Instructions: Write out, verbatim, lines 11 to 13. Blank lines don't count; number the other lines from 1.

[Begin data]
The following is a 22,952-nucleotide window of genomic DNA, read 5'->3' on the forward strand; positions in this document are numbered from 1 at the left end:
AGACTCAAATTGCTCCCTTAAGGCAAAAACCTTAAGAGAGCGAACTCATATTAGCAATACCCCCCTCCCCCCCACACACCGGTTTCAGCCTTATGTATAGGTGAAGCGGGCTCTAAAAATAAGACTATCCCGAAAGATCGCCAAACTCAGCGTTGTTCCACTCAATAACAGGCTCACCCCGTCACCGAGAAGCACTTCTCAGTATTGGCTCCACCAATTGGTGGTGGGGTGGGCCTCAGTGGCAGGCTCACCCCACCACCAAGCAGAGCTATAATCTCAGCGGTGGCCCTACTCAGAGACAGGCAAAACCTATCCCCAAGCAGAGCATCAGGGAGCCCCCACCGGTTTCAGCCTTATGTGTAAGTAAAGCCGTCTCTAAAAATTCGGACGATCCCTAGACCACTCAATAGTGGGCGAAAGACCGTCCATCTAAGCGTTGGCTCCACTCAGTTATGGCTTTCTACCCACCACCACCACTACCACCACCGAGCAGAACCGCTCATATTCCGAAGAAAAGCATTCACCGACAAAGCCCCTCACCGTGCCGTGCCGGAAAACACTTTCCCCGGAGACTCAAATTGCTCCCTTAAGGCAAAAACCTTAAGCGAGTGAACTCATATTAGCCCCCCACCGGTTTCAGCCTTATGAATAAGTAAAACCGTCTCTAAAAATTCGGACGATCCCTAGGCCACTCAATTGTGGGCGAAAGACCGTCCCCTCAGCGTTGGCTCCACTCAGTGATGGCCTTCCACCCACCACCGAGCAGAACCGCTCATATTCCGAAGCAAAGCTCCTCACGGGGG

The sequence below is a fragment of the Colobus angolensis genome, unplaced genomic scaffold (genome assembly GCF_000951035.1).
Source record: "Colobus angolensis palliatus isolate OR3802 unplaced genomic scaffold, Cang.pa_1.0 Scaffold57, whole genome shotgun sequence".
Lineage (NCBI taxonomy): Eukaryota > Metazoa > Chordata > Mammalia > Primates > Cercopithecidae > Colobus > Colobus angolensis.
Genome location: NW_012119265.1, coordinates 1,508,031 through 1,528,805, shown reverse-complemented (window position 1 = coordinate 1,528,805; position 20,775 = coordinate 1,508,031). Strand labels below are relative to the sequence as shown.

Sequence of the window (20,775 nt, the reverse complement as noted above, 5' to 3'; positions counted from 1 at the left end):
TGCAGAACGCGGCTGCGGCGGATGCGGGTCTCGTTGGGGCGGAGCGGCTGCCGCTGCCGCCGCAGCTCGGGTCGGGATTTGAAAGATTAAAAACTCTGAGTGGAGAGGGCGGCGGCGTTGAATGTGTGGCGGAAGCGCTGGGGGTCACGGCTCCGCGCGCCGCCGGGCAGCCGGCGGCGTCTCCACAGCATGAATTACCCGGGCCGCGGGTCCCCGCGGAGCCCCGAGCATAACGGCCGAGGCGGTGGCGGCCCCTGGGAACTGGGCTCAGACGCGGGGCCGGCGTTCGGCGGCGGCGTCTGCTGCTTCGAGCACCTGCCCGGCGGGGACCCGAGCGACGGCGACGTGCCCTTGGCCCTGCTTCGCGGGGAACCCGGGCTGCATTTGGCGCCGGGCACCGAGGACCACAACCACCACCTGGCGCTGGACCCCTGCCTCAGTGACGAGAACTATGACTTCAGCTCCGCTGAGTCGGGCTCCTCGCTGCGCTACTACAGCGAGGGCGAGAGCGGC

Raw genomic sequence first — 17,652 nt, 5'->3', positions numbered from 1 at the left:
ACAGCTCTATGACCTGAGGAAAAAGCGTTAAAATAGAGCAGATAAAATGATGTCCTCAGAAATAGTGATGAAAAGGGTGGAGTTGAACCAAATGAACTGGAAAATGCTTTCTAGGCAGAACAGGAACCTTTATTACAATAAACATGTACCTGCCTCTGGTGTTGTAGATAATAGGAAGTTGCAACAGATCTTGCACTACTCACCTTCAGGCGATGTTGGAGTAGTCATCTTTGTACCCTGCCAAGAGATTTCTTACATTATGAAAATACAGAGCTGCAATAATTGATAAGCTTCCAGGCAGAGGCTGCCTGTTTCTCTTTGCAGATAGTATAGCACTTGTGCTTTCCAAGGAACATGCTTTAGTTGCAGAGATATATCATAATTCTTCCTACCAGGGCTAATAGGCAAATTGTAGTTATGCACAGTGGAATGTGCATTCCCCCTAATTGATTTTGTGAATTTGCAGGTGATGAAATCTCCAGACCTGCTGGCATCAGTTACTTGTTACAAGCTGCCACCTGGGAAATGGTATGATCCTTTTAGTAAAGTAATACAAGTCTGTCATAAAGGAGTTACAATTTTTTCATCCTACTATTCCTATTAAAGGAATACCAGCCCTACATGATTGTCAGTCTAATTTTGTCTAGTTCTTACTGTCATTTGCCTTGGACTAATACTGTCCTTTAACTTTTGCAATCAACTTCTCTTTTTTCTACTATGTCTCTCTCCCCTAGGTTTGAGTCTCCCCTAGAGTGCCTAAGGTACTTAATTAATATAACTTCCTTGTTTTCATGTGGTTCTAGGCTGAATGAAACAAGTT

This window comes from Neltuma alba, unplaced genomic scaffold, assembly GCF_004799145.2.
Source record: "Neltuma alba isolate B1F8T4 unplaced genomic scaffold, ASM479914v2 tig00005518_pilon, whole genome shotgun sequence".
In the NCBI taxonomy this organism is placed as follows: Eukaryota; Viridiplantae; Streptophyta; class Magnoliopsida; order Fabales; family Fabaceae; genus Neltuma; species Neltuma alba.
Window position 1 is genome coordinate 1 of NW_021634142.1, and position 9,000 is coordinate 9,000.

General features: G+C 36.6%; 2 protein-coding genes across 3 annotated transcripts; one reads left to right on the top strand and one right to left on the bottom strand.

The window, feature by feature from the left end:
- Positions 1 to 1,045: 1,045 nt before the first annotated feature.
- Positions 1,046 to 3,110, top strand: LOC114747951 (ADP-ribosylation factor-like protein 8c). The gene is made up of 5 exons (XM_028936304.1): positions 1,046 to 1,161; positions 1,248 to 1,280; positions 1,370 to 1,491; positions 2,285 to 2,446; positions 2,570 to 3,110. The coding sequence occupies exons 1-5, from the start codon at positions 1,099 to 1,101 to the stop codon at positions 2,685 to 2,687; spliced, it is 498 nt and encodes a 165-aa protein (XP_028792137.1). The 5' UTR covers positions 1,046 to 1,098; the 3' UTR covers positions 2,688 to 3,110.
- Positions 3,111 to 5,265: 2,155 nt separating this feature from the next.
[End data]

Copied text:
This window comes from Neltuma alba, unplaced genomic scaffold, assembly GCF_004799145.2.
Source record: "Neltuma alba isolate B1F8T4 unplaced genomic scaffold, ASM479914v2 tig00005518_pilon, whole genome shotgun sequence".
In the NCBI taxonomy this organism is placed as follows: Eukaryota; Viridiplantae; Streptophyta; class Magnoliopsida; order Fabales; family Fabaceae; genus Neltuma; species Neltuma alba.